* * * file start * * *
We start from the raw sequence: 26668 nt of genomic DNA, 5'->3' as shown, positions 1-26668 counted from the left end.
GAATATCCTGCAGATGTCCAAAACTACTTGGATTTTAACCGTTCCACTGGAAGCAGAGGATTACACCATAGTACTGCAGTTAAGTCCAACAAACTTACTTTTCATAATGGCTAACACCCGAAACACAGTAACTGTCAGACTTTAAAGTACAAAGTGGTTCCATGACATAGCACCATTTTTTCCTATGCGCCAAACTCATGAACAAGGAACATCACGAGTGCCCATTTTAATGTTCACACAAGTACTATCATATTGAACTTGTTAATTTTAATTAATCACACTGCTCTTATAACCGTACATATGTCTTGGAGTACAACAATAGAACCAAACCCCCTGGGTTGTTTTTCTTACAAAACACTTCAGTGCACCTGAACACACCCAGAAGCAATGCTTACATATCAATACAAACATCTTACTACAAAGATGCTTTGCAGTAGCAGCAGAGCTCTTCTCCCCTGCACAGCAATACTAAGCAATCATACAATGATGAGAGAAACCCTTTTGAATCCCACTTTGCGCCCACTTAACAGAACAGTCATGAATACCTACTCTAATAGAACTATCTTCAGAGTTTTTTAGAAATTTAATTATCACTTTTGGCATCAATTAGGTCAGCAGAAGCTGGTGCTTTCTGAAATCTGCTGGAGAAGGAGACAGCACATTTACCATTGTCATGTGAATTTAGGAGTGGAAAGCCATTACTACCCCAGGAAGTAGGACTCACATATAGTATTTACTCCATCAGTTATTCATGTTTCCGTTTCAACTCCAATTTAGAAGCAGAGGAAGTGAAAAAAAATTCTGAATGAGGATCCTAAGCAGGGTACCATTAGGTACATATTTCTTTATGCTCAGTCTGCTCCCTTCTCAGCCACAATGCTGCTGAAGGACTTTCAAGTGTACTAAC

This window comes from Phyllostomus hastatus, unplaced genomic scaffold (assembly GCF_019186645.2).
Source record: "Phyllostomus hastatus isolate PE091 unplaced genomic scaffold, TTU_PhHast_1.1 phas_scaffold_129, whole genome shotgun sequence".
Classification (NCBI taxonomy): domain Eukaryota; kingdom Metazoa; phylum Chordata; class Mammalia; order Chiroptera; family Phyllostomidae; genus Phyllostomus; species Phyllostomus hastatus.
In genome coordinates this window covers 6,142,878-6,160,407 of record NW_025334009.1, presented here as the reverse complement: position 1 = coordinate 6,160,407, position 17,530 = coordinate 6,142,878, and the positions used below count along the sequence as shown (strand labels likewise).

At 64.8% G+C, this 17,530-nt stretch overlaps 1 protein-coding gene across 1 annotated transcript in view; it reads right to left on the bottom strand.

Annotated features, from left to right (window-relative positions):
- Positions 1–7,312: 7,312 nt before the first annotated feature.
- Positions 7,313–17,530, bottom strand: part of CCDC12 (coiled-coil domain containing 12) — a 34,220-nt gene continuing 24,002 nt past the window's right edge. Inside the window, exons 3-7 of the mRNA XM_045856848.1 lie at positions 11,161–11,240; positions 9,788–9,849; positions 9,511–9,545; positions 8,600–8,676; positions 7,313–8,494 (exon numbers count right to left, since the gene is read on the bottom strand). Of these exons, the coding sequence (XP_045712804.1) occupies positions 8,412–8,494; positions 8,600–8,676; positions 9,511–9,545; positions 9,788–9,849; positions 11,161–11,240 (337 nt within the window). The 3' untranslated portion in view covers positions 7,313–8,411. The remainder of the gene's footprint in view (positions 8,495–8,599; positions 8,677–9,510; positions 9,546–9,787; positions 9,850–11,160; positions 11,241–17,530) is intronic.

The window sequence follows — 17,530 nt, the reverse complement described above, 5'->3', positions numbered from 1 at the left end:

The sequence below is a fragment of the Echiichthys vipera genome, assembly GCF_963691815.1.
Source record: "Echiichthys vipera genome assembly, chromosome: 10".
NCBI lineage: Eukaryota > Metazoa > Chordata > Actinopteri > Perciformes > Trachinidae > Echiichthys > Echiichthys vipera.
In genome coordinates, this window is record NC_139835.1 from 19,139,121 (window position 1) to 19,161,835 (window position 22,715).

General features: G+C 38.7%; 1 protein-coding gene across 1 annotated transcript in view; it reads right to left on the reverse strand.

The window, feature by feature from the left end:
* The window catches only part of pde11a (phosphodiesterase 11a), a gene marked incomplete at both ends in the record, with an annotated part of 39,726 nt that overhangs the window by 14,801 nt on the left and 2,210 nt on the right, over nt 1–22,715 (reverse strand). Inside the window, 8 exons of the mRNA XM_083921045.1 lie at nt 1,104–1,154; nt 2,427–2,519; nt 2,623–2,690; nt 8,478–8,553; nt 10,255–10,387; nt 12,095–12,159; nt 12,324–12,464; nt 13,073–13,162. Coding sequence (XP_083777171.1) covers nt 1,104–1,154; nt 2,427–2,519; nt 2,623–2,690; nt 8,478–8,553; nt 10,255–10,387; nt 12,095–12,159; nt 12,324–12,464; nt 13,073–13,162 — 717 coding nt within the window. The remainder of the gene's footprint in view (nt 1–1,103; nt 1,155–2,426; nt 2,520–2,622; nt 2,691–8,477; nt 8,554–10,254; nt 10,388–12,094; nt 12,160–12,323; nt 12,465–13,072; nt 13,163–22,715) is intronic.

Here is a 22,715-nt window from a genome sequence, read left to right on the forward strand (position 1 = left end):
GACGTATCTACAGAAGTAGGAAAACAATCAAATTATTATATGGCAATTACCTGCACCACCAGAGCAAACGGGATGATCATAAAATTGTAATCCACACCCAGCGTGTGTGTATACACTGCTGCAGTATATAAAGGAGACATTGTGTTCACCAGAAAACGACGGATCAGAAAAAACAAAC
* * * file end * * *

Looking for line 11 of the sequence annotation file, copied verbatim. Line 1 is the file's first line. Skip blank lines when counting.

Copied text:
The window sequence follows — 17,530 nt, the reverse complement described above, 5'->3', positions numbered from 1 at the left end: